Joywell Foods to the rescue

By: Steve Sanger, General Partner at Evolv Ventures

As Thanksgiving draws closer and we think about indulging in a slice of pumpkin or pecan pie, we tell ourselves and our children to be careful about how much sugar we consume.

Sugar is a common ingredient in most of our favorite dessert items (especially during the holiday season), but we argue that it is okay to indulge “a little” given the craziness of 2020. What if you didn’t have to feel guilty about the sugar consumed over the year/the holidays? What if a natural, sweet-tasting sugar alternative was available?

I’m here to tell you that help is on the way. Enter our most recent investment, Joywell Foods.

Sugar, health and why Joywell

We all know that sugar is bad for us. Over the last 10 years, adult obesity has increased by 25% and childhood obesity now impacts 20% of the U.S. population. Diabetes cases have doubled over the last 20 years.

Okay, okay — powerful statistics but wouldn’t the threat of diabetes scare people away from sugar? Actually not and sugar consumption has increased over the last 10 years from 9.9M metric tons to 11M in 2019. On our current trajectory, 44M Americans will be diagnosed with diabetes by 2034. The economic costs associated with diagnosed diabetes have risen is estimated at $327B, which includes $90B in employee costs due to reduced productivity or inability to work due to diabetes [1].

Source: Statista

There is no shortage of literature out about the ties between sugar and diabetes. The current path we are on is unsustainable. We need to explore healthier alternatives with a goal to eliminate sugar from our everyday diets. The challenge is that many current alternatives are bitter, need to be augmented with sugar to replicate the current sweetness, or have digestive effects associated with them. (Drumroll please) Joywell Foods and sweet proteins to the rescue!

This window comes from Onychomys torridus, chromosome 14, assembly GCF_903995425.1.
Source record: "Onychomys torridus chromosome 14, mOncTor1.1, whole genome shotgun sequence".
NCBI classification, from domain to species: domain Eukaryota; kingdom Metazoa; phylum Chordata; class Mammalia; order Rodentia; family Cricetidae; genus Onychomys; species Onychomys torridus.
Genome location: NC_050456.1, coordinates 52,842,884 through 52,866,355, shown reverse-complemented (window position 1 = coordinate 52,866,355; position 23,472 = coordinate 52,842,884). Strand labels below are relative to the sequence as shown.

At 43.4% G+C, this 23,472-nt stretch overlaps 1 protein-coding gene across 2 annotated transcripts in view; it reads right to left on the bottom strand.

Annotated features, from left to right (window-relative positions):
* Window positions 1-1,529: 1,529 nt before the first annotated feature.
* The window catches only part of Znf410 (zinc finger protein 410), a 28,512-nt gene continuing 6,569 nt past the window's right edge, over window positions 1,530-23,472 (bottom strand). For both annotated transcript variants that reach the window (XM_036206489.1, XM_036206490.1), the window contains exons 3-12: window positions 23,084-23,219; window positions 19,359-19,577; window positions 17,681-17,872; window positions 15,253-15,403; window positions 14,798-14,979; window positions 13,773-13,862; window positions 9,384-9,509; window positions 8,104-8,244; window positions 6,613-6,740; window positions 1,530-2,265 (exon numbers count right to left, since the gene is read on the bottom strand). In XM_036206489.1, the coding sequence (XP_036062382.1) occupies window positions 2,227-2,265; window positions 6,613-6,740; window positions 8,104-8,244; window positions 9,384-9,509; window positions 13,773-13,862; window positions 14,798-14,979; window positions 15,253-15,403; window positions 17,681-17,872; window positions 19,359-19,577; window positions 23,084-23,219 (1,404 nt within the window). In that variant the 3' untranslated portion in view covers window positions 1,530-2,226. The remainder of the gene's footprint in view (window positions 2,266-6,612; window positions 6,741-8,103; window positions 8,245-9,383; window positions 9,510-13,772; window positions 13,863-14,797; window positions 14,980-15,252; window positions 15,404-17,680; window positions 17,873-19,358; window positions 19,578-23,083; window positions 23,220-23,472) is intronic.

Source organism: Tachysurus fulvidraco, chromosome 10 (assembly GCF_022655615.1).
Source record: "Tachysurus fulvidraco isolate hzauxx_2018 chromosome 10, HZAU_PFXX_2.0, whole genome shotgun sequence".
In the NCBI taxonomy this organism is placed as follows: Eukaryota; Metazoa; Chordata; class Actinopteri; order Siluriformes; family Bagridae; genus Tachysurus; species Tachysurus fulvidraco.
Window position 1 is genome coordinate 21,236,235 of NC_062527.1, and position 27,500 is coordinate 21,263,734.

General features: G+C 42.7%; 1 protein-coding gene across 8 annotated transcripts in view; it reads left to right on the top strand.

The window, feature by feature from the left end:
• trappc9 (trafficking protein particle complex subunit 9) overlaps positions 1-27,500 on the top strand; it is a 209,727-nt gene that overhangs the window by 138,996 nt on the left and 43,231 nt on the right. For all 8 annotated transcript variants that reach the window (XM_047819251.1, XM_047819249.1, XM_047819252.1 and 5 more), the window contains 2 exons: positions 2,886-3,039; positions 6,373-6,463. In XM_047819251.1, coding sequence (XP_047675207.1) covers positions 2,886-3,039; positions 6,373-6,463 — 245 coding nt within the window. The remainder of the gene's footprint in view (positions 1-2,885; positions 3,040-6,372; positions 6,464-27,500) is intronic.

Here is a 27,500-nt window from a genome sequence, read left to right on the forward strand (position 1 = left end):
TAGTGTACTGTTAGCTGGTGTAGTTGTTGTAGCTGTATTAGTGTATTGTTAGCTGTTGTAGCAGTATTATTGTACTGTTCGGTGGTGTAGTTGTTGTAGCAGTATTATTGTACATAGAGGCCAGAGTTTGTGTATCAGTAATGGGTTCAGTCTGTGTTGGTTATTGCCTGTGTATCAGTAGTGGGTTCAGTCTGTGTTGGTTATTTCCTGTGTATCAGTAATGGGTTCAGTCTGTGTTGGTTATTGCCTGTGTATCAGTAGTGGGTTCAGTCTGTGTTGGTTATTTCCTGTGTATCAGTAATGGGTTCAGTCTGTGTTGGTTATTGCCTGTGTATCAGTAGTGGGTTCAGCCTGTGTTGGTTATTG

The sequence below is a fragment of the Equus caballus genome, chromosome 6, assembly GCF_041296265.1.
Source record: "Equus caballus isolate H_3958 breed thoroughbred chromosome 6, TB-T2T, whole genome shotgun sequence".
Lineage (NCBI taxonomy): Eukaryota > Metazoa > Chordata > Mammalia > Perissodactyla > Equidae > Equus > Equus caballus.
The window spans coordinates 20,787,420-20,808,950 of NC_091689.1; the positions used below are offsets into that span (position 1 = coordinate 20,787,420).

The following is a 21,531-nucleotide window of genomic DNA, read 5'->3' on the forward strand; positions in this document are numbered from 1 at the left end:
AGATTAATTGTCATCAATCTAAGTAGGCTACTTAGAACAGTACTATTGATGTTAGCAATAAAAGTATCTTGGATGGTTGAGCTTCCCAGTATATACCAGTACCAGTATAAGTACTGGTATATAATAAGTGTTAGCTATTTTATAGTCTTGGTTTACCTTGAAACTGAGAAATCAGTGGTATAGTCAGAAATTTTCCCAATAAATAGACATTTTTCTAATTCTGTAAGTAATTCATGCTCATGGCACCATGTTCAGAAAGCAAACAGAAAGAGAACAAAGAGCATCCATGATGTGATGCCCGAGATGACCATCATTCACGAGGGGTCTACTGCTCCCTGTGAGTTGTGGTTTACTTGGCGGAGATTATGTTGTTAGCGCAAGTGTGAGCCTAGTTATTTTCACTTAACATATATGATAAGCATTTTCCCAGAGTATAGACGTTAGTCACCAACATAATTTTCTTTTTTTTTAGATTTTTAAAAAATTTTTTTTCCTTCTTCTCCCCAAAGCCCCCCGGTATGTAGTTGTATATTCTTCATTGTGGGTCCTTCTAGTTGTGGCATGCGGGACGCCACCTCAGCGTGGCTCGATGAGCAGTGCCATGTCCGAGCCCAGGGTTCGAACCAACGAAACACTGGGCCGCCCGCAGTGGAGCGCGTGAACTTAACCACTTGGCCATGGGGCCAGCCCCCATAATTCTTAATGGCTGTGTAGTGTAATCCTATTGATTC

Health and wellness, as well as sustainability, are cornerstones of our investment thesis within the food tech sector at Evolv Ventures. Given the health challenges associated with sugar, we have been exploring startups focused on bringing healthier, sustainable sugar alternatives to the market. We are excited to have led the Series A investment in Joywell Foods with investment participation from Kholsa Ventures, SOSV, Alumni Ventures Group, Piva Capital, and Mehta Ventures.

The company is led by Karen Huh (CEO), who has worked at Bulletproof and Starbucks Coffee, and Jason Ryder (CTO), who has deep biotech and scale-up experience given his prior roles at Just and Amyris. We love backing passionate founders such as Karen and Jason. Karen wrote a fantastic blog post on her challenges with sugar and Joywell’s mission to eliminate sugar from people’s diets.

Building a sweet protein platform

How does Joywell plan to achieve such an endeavor? Joywell is using sweet proteins and bringing them to market using biotechnology and fermentation. Sweet proteins are derived from plants and can be incorporated into a variety of food and beverage products.